Time to Introspect

Muslims in many parts of the world celebrated Eid on Friday, July 17th. The rest, including India, Pakistan, Bangladesh and some other countries will most celebrate it on Saturday. Eid marks the culmination of the month long fasting of Ramzan. It is a time of celebration and being thankful. Most Muslims celebrate the festival with their families and extended families and with friends as well. It is a time of happiness and cheerfulness. Given the kind of turmoil that most Muslims find themselves throughout the world, be it Palestine, Kashmir, Burma, Libya, Syria, Iraq and Yemen, it is actually a time that Muslims in these countries momentarily try to forget their miseries and try to enjoy the festivities of the day. But seeing the level of destruction that has visited many of these places, it is difficult to even temporarily forget these tragedies by the victims. Millions have been driven out of their homes in Syria, following the civil war that has ravaged the country for some years now. A large number of Palestinians have been living in refugee camps for many decades. Even the situation in Gaza is nothing home to write about. The Rohingya Muslims can’t call their country their own, since they have been brutally persecuted by the Govt and Buddhist terrorist in Burma. Libya has descended into complete chaos following the killing of Col Gaddafi in a NATO led operation in 2011. In Egypt the Military Govt led by Gen Sisi took over the reins of power after illegally deposing the former elected President Mohammed Morsi and killing thousands of his supporters and putting thousands behind bars. All in all, the overall situation in many Muslim majority countries looks very bleak.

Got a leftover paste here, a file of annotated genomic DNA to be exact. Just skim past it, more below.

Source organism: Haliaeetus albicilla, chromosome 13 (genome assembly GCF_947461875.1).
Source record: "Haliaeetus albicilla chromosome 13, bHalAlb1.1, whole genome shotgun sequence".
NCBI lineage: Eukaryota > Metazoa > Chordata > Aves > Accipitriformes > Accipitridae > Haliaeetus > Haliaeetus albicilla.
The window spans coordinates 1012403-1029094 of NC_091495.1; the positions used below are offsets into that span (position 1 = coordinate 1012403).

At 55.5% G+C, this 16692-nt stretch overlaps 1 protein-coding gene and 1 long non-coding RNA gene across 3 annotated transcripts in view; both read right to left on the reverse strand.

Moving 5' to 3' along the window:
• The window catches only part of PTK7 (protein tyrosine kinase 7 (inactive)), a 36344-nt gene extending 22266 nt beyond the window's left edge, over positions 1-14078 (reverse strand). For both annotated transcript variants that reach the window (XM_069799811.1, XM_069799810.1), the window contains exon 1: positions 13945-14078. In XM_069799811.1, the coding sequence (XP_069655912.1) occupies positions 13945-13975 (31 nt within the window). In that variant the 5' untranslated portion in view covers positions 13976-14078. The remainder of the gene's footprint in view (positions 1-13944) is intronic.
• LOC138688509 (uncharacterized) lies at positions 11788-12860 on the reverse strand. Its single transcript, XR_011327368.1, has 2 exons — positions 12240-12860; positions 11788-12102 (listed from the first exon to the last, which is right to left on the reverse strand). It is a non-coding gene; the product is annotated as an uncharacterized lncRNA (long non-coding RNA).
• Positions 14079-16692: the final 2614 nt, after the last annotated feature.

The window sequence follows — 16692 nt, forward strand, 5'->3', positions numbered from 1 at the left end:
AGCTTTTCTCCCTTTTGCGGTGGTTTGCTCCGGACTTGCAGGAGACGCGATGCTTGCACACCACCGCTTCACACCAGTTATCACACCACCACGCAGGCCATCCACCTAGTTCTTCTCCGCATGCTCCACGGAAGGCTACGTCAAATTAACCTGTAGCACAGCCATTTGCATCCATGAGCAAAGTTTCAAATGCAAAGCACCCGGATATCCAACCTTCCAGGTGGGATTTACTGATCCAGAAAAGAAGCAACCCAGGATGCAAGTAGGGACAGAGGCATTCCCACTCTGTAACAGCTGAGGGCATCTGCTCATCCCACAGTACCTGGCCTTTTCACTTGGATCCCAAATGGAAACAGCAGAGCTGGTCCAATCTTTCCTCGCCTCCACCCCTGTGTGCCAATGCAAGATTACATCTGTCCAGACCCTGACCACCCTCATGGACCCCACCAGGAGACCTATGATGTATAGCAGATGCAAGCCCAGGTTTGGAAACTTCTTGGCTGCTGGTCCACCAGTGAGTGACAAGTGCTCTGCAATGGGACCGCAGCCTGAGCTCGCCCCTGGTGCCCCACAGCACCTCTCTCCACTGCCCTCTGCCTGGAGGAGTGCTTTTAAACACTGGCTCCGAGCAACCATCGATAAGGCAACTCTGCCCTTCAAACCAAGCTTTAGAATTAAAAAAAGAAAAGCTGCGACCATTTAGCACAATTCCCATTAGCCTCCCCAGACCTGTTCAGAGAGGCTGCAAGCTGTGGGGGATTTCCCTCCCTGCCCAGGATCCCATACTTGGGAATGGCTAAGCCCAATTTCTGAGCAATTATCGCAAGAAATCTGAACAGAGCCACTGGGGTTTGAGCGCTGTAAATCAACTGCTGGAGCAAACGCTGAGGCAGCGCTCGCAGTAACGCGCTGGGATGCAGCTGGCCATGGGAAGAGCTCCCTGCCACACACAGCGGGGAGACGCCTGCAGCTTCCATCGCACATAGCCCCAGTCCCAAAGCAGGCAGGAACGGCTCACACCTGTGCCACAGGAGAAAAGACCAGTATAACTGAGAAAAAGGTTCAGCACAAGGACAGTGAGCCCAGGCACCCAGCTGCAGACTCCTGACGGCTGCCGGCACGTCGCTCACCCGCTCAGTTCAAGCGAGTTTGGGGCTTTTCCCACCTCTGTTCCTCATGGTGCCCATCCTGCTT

Given this volatile and despondent situation in many parts of the Muslim world, it is time for Muslims and Muslim leadership to seriously take stock of the situation and go beyond mere rhetoric of blaming western powers for all their ills. The Middle East started coming apart after the region was illegally divided by the Britishers and the French post the breakup of the Ottoman Empire during the First World War. Since then, the region has witnessed turmoil and continued repression at the hands of autocratic Govts and monarchies. Given the fluid situation, the people in the region have remained left behind compared to people from other countries and regions. It is also incumbent upon Muslims and their leadership to think about adopting more participatory Governments, where the rulers are held accountable. In despotic regimes, there is no concept of individual and human rights and hence most of these countries fare badly on these counts. Among this doom and gloom, some good news has come from Iran which has finally signed a deal with the US and other western powers, which will in due time allow Iran to come out of stifling economic sanctions, which were unjustifiably put in place by these western powers. The situation in Pakistan also seems to be improving. Though it will be early days to feel really optimistic about the situation in Pakistan, but there is evidence that the present Army operation in FATA is achieving the desired results of dismantling the terrorist network in the region. Most Muslim majority countries need to introspect the reasons for their downfall and then seriously work towards addressing them and come out of this morass. Sooner, the better. 

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